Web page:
3 Scientists Win Nobel Prize in Chemistry for Developing the Lithium-Ion Battery

lithium-ion battery
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It's both the bane of our existence and a godsend. The rechargeable lithium-ion battery powers most of our devices from smartphones to laptops to electric cars. And the three men who were integral to its development have just been awarded the Nobel Prize in chemistry.

John B. Goodenough, M. Stanley Whittingham and Akira Yoshino will share this year's Nobel "for the development of lithium-ion batteries," the Royal Swedish Academy of Sciences said this morning.

Whittingham, of Binghamton University, State University of New York, while developing technologies for fossil fuel-free energy, discovered an energy-rich material that he used to create a cathode (negatively charged electrode) in a lithium-ion battery. When looked at on the molecular level, that cathode — made from titanium disulfide — had little nooks where lithium ions could hide out. The resulting battery, with metallic lithium as the anode, created 2 volts of power. 

"However, metallic lithium is reactive and the battery was too explosive to be viable," the Nobel Prize foundation said in a statement.

Goodenough, of The University of Texas at Austin, created a similar battery using cobalt oxide (also with little lithium ions hidden in its empty spaces) as the cathode, resulting in as much as 4 volts of power. "This was an important breakthrough and would lead to much more powerful batteries," the Nobel Prize foundation said.

Then, building on Goodenough's cathode, Yoshino "created the first commercially viable lithium-ion battery in 1985," the Nobel Prize foundation said. Yoshino, who is at the Asahi Kasei Corporation, Tokyo, and Meijo University, Nagoya, Japan, switched out the material for the anode. Instead of metallic lithium, he used a carbon material called petroleum coke that can hide lithium ions in its molecular spaces.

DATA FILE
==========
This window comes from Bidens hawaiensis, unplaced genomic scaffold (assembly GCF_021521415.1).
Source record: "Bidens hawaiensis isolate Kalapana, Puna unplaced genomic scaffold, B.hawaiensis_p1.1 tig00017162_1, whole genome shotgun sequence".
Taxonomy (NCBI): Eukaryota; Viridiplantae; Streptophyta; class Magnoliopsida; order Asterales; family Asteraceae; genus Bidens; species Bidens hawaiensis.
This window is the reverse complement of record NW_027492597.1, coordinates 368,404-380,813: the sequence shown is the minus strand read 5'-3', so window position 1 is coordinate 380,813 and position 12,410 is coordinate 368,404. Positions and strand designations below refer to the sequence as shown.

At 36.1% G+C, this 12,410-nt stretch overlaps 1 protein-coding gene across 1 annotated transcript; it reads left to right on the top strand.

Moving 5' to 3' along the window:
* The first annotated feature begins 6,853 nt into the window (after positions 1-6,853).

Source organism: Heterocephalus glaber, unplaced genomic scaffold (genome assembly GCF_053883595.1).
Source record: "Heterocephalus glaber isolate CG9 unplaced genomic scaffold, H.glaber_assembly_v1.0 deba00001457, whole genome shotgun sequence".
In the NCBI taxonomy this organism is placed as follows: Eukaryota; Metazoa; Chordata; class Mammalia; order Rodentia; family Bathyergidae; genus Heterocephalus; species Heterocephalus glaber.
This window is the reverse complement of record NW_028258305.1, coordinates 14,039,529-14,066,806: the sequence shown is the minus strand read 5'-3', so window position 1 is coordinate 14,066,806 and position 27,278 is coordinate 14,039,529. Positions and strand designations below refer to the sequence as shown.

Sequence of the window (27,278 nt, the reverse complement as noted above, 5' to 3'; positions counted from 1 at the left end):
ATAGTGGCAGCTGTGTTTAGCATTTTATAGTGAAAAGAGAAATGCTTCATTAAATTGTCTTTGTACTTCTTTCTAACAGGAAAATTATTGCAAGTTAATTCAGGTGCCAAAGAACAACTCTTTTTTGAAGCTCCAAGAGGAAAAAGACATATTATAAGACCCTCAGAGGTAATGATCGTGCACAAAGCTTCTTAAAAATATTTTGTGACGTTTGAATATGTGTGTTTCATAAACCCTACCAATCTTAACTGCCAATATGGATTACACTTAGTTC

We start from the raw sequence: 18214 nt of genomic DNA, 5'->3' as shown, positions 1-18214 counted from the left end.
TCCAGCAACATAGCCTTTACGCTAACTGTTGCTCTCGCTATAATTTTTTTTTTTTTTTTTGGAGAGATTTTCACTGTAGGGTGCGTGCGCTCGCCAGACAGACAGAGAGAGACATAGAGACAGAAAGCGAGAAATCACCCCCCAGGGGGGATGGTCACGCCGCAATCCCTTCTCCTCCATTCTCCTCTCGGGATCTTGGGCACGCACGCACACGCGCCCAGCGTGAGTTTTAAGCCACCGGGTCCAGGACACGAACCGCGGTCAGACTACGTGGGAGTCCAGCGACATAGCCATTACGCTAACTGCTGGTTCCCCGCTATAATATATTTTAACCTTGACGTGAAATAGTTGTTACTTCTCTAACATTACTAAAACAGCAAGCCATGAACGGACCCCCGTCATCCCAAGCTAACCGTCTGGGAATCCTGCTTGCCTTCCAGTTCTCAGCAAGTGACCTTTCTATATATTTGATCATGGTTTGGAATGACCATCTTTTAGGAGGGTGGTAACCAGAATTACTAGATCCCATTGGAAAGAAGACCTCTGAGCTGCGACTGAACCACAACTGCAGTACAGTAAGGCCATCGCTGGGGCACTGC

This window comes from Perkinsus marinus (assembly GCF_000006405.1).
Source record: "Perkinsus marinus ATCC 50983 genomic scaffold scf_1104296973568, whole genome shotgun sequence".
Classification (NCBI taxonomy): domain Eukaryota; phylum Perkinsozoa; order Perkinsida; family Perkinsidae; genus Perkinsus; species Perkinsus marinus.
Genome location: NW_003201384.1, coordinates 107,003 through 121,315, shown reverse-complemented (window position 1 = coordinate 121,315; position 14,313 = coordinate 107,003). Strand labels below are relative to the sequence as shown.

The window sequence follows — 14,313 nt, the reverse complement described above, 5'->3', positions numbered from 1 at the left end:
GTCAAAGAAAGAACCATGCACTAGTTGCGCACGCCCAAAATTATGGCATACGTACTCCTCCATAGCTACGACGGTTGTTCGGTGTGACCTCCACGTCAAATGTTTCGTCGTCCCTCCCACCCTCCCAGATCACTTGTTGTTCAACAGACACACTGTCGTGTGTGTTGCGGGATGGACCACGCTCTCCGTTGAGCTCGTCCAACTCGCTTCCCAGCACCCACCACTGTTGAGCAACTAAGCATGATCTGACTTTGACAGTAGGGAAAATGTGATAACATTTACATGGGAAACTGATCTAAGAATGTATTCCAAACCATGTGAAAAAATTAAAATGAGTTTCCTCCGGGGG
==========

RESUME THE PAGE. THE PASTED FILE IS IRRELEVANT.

This battery doesn't rely on chemical reactions as others had and instead relies on the flow of lithium ions between the anode and cathode. The result? A lightweight battery that can be charged hundreds of times before its performance takes a hit. 

In addition to keeping all our gadgets charged, lithium-ion batteries can store plenty of energy from solar and wind power.

"Lithium-ion batteries have revolutionized our lives since they first entered the market in 1991. They have laid the foundation of a wireless, fossil fuel-free society, and are of the greatest benefit to humankind," the Nobel Prize foundation said.

The three laureates will share the Nobel prize of 9 million kronor (about $909,000). 

Originally published on Live Science.

Jeanna Bryner
Live Science Editor-in-Chief

Jeanna served as editor-in-chief of Live Science. Previously, she was an assistant editor at Scholastic's Science World magazine. Jeanna has an English degree from Salisbury University, a master's degree in biogeochemistry and environmental sciences from the University of Maryland, and a graduate science journalism degree from New York University. She has worked as a biologist in Florida, where she monitored wetlands and did field surveys for endangered species. She also received an ocean sciences journalism fellowship from Woods Hole Oceanographic Institution.